There are multiple factors in a child’s development. Parents have a responsibility, as well as a privilege, to contribute to every milestone. Most parents stress over physical and mental stages so much so that play-time is ignored. By making decisions that sacrifice play parents hinder their social development. Parents must take action and encourage their youth to play more, before childhood is lost forever.
Play-time is an essential part of early childhood development as well as their most primitive form of expression. In an article titled “The Importance of Play” by Bruno Bettelheim, he refers to Sigmund Freud’s thoughts that play is a child’s first step in attaining “cultural and psychological achievements”. (Bettelheim 324) The author also mentions Freud’s notation of how children use play to “express” themselves. (Bettelheim 324) Play is vital for the maturation of toddlers’ emotional and mental health. Bettelheim, in his article, reflects on Fraud’s understanding of “how children use play to work through and master quite complex psychological difficulties of the past and present”. (Bettelheim 324) As a mother, I agree with this insight because I can witness the day’s events unfold through my son’s eyes as he holds batman and robin figures.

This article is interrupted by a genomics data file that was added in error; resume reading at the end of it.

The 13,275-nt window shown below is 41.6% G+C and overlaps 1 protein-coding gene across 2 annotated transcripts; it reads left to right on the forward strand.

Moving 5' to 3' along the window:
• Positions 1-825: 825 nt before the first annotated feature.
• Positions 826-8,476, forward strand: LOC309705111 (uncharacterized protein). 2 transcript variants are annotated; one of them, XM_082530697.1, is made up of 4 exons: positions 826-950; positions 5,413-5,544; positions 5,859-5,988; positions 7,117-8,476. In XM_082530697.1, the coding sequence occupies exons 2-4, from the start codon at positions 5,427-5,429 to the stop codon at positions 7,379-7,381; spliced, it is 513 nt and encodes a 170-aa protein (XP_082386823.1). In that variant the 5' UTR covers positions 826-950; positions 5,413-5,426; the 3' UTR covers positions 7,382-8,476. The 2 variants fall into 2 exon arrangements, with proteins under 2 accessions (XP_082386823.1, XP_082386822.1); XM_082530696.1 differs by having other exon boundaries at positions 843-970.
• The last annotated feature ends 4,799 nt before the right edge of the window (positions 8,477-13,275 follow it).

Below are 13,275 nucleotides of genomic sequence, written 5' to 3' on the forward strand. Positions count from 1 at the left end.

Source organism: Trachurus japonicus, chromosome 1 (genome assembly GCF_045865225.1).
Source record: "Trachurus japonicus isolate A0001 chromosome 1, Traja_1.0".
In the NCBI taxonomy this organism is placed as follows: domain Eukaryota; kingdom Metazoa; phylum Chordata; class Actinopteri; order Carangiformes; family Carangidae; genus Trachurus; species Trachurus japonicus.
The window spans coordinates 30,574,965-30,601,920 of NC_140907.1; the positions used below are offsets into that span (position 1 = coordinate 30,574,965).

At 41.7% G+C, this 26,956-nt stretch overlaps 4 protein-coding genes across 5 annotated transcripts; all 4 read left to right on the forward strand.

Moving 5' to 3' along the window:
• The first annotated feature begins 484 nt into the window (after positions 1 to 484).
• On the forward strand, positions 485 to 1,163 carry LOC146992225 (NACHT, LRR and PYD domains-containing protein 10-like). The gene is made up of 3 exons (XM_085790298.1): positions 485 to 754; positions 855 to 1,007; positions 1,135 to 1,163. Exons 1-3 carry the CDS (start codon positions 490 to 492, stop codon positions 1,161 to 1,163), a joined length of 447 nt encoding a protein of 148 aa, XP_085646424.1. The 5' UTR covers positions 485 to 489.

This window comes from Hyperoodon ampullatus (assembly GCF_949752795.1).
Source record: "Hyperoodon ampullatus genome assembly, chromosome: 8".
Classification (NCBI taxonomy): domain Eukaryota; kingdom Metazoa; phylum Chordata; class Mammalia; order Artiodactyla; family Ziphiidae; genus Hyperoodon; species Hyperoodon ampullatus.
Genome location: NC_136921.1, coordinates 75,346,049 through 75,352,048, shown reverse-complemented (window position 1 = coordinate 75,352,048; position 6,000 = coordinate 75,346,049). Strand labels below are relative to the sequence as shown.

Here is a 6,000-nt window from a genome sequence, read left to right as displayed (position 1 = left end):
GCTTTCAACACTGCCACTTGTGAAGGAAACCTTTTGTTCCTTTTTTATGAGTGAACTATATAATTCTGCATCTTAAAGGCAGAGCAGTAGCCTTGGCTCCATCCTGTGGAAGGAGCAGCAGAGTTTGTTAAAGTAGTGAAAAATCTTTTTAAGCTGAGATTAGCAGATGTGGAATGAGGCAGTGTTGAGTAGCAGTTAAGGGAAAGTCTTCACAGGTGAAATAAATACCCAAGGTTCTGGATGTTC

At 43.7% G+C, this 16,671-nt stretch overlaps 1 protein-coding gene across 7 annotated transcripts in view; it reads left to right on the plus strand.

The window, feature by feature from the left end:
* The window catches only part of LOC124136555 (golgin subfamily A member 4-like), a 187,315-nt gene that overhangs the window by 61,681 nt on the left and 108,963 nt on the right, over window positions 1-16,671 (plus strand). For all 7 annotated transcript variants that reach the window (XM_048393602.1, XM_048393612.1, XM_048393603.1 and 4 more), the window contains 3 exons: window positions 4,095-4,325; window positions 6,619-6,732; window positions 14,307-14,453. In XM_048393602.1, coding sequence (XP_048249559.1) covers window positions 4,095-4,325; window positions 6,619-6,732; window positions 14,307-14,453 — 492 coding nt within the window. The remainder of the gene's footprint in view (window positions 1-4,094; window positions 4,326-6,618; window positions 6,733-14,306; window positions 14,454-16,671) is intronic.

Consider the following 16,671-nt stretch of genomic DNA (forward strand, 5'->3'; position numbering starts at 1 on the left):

Today’s culture views the media as a necessity. One class of media entertainment is television. Television is often exchanged for play among children. Marie Winn wrote “The End of Play” commenting on how children have replaced “fantasy and make-believe games” for television. (Winn 76) A research study in USA Today showed results of a survey indicating “14% of parents said TV is always on.”(Par 4) Their findings point out “TV decreased play’s intensity to given toy”. (Par 3) Researches said “solitary play, especially with toys, offers many benefits”. The benefits included “practicing planning ahead and developing cognitive skills”. (Par 10)
Television is affecting childhood on many different levels. “Many parents have misgivings about the influence of television” states Marie Winn author of “The End of Play”. (Winn 76) One concern is the introduction of adult issues. Marie Winn’s article reflects on what children are being exposed to. Stating today’s “Counterculture kids were [are] casually exposed to all sorts of adult matters-drug taking, sexual intercourse”. (Winn 77) She then points out the “interest in boy-girl interactions is replacing play in preadolescents”. (Winn 78)
Our sex saturated media is also generating conflict in young girls’ development. The portrayal of women as sexual objects is discussed in the article “The sexualization of Girls is Harmful” by Olivia Ferguson and Hayley Mitchell Haugen. The article cites statistics of “prime-time television shows popular among children” remarking that “12% of sexual comments involved sexual objectification toward women” and “23% of sexual behaviors involved leering, ogling or catcalling at female characters”.(par 6) The...